We also have in the truck and bus segments, new solutions that allow us to be more efficient. In the North American market specially, we have what we call X1 Single. It's a wide based truck tyre that replaces two dual tyres. That allows us to reduce weight and rolling resistance. One tyre replacing two, allows about 7 per cent fuel saving.
We are looking at tyres that eliminate the spare in the form of sealant is one and also in the form of run flat or extended tyres. These are tyres with reinforcement with the side wall so that if you have an air loss, you can continue to drive on them for 50 miles an hour, so that you can get off the highway and get service. These are very popular in China because of its road conditions.
We are also working on tyres that assure the adherence or performances throughout the life of the tyre. As the tyre wears the tread get lesser teeth, and the tyre loses depth, wet traction and snow winter traction capability. So we introduced technologies - first in North America-- called Premier All Seasons. Under this technology, when the tyre wears, the tread opens up more, new features appear that aren't in the new tyre. So that it compensates for the wet traction capability.
BT: What are the other key challenges you face in terms of technology and innovations?
Gettys: Maintaining the robustness of the tyre in road conditions in countries like India is a challenge. There are irregular pavements and in those conditions, automotive tyres can sustain damages - either the sidewalls can get hinged or the crown of the tyre can rupture because of the impact of the roads. We are working to eliminate any risks of downtime.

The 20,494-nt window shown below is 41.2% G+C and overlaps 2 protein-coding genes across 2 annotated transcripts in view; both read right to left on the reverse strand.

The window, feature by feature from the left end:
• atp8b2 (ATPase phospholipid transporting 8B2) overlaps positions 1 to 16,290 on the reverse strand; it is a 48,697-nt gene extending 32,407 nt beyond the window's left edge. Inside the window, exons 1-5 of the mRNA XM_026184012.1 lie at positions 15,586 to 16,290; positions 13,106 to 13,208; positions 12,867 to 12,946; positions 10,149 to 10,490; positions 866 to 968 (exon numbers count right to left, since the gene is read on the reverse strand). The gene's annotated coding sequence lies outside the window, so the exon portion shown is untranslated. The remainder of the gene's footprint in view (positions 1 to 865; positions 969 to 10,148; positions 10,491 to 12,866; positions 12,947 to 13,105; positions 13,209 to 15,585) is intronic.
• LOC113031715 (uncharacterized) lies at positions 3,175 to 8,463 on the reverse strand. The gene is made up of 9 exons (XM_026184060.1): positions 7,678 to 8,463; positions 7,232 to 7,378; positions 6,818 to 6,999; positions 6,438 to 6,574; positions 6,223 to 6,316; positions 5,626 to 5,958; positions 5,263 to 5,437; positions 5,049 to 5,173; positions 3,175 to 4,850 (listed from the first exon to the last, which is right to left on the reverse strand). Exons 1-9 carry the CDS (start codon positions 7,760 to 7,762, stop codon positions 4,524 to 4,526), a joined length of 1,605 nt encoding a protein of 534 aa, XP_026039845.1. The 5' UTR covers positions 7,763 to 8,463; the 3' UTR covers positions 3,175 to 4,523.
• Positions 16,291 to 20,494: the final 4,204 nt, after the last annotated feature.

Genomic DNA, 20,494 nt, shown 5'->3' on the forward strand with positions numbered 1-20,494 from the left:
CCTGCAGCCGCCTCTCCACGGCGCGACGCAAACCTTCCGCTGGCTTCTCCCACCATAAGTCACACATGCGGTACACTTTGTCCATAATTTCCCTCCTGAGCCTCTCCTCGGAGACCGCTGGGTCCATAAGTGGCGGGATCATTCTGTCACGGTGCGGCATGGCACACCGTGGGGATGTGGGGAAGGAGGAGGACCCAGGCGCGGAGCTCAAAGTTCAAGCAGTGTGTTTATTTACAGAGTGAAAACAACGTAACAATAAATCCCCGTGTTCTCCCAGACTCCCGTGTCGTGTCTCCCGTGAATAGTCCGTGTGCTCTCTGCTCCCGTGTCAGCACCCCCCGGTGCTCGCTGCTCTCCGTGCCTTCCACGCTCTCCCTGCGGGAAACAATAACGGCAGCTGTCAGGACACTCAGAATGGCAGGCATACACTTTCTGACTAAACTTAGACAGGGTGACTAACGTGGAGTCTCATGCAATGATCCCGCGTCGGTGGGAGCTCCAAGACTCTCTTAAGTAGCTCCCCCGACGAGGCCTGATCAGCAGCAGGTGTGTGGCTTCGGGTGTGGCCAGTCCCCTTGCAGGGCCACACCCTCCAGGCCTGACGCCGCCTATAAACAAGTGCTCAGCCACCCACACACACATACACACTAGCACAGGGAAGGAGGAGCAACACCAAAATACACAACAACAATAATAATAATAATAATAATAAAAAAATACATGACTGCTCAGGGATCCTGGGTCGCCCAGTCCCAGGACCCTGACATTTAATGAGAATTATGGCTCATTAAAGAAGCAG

Technologies that we are working on to avoid those compromises are--sealant material, an additional material layer inside the tyre so that if there is ever a puncture in a tyre it self-heals. Those technologies have been around for 20 years in the tyre industry but with trade-offs. Now, we have new generation of sealant materials that has no impact on rolling resistance or fuel efficiency.
BT: In a country like India, how different is your preparation in terms of technology, innovations or product development?
Gettys: The design of the product itself has to be adapted for local usage. For a country like India, that has sometimes high loading conditions, sometimes bad roads, high temperature of operating, we use different design solutions than in other countries such as in North America or Europe. They are more reinforced so that they can sustain the temperature and road conditions and get a good wear life and provide the customers good value for their money whilst resisting the conditions they are in.
BT: In India, the regulatory climate is not as strict as say in Europe. So does it make your work easier in country like India?
Gettys: The Indian standards have some specific requirements. We see in other countries regulatory requirements for rolling resistance level for tyres and for levels of wet adherence and for noise. What we see is that these requirements force the entire tyre industry to progress.